Day 319 of Colourisation Project – March 22
Challenge: to publish daily a colourised photo that has some significance around the day of publication.
American actress,Virginia Grey born this day, March 22, 1917 in Los Angeles, California, made her debut into films at the age of ten in the silent film, Uncle Tom’s Cabin (1927) in the role of Little Eva.
Though she worked steadily throughout the 1930s and 1940s, she found herself always playing leading parts in “B” grade pictures and supporting roles in “A” grade pictures. A veteran of over 100 movies and 40 television shows; musicals, comedies, adventure films, westerns and romantic dramas, M.G.M. studio head, Louis B. Mayer once told her, “You have everything but luck.”
According to actress, Anne Rutherford, ”She could play the girl next door or somebody’s other woman. And that was what kept her working.” She worked at almost every studio in Hollywood and was a regular on television throughout the 1950s and 1960s, before retiring from show business in 1970.
For Grey, it was a case of …always the bridesmaid and never the bride, both on and off screen. Off screen, she was romantically linked with Clark Gable for much of the 1940s, but theirs was an on again/off again relationship attracting constant publicity.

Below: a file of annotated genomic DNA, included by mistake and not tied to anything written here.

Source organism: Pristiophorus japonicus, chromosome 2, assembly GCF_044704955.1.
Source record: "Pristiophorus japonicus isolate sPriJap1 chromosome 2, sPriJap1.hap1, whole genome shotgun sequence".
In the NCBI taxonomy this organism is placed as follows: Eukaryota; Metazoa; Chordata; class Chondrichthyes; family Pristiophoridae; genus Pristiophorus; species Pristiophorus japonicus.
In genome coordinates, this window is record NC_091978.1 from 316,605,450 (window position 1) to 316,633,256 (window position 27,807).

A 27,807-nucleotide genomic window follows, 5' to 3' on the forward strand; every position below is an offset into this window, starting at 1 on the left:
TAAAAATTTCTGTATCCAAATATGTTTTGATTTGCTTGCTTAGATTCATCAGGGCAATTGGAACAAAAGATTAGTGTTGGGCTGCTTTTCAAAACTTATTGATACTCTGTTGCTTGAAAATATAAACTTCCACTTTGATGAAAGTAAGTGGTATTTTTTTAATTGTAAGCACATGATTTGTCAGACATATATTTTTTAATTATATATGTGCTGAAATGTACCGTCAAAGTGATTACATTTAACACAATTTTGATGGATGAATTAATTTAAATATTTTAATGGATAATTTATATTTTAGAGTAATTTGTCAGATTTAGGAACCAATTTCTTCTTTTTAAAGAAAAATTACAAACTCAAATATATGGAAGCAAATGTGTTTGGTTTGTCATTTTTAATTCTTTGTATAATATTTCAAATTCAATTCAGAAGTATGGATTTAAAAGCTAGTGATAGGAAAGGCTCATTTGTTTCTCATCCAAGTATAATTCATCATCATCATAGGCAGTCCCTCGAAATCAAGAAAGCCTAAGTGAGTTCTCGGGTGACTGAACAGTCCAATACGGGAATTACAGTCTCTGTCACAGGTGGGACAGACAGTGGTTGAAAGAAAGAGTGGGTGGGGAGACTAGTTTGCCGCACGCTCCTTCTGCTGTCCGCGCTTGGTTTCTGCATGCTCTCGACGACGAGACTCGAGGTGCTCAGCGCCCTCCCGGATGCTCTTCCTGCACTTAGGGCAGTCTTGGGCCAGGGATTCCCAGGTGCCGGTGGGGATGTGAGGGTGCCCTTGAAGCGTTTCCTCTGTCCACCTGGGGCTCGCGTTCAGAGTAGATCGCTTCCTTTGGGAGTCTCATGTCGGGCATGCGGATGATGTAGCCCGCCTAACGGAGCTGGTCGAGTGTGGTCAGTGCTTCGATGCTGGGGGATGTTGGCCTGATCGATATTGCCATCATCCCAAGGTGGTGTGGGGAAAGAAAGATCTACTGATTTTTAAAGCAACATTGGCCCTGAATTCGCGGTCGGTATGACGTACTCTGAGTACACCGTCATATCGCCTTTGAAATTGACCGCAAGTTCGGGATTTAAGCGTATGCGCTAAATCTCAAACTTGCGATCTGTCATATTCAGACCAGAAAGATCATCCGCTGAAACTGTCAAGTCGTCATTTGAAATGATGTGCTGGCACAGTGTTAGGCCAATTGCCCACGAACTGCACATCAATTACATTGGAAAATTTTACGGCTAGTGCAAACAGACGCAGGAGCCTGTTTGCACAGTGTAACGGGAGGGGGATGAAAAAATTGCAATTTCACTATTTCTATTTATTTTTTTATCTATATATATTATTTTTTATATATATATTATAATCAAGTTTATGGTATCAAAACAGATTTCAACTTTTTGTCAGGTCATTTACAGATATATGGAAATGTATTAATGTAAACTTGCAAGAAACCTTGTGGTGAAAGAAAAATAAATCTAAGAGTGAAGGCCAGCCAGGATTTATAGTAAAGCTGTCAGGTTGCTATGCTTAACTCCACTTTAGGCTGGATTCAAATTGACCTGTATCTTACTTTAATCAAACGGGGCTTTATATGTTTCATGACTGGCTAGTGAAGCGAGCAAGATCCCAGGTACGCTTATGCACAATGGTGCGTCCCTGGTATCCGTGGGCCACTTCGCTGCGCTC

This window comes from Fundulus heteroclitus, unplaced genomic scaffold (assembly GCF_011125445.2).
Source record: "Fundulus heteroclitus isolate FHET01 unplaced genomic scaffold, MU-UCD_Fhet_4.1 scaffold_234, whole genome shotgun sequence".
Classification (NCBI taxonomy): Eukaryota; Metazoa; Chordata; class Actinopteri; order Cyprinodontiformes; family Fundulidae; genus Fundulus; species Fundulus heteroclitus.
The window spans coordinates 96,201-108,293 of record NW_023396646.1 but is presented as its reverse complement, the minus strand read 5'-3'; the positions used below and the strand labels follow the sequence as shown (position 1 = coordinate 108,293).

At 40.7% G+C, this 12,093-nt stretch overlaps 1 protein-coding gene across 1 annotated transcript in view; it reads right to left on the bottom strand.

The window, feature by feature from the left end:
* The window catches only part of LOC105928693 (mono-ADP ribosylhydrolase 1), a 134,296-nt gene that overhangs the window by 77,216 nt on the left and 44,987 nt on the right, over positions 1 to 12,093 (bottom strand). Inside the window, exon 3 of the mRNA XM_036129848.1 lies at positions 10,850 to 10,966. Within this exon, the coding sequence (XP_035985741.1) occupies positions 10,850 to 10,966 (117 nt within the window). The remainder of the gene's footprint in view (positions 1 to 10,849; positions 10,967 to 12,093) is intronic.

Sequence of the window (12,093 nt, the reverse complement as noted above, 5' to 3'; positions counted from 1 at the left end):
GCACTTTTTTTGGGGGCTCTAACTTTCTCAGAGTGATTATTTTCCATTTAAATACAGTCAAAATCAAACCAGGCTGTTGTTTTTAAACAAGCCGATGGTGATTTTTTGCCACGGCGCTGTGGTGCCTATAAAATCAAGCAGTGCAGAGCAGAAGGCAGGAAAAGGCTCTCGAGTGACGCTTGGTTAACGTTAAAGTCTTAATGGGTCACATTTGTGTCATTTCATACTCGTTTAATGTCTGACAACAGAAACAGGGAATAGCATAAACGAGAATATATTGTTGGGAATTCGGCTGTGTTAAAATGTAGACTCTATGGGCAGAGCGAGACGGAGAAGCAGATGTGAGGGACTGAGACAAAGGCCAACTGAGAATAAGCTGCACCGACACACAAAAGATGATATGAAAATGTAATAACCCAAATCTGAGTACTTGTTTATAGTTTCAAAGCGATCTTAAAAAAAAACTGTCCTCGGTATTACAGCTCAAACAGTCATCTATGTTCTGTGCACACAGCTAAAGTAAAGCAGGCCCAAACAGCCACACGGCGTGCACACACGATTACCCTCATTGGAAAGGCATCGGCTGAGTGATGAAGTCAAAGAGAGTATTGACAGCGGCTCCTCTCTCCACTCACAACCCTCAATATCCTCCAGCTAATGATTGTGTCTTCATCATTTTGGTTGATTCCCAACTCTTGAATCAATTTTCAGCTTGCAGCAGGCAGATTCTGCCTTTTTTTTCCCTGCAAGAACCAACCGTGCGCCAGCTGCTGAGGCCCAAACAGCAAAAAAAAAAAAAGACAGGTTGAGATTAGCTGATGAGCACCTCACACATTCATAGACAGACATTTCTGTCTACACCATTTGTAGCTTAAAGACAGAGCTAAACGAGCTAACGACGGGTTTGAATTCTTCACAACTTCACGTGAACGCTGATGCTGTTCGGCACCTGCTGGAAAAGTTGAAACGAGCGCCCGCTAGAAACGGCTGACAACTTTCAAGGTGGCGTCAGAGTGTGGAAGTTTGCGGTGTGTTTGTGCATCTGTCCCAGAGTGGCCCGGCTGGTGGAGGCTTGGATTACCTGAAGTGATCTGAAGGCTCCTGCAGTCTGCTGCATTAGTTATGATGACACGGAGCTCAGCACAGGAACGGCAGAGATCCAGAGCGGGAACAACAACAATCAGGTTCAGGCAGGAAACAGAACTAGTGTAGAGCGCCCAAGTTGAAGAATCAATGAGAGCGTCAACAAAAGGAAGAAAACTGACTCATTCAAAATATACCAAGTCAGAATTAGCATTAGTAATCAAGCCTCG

After the death of his wife, Carole Lombard in 1942, Gable and Grey were frequently seen out together. Everyone especially the tabloids expected them to marry. But Gable surprised everyone and broke Grey’s heart when he hastily married Lady Sylvia Ashley in 1949. That marriage lasted barely three years. Following his divorce in 1952, Gable tried to take up from where he had left off with Grey. Though she still loved him, their romance was never rekindled. Grey never married, vowing never to let herself become too close to a man again. According to friends, Gable was “the love of her life and she never really got over him.”
She never spoke about her relationship with Gable except when she was pressed to talk about her affair in an interview in 2003. The only comment she would make was, “I adored him, I always will.”
Virginia Grey died of heart failure the following year (2004) at the age of 87.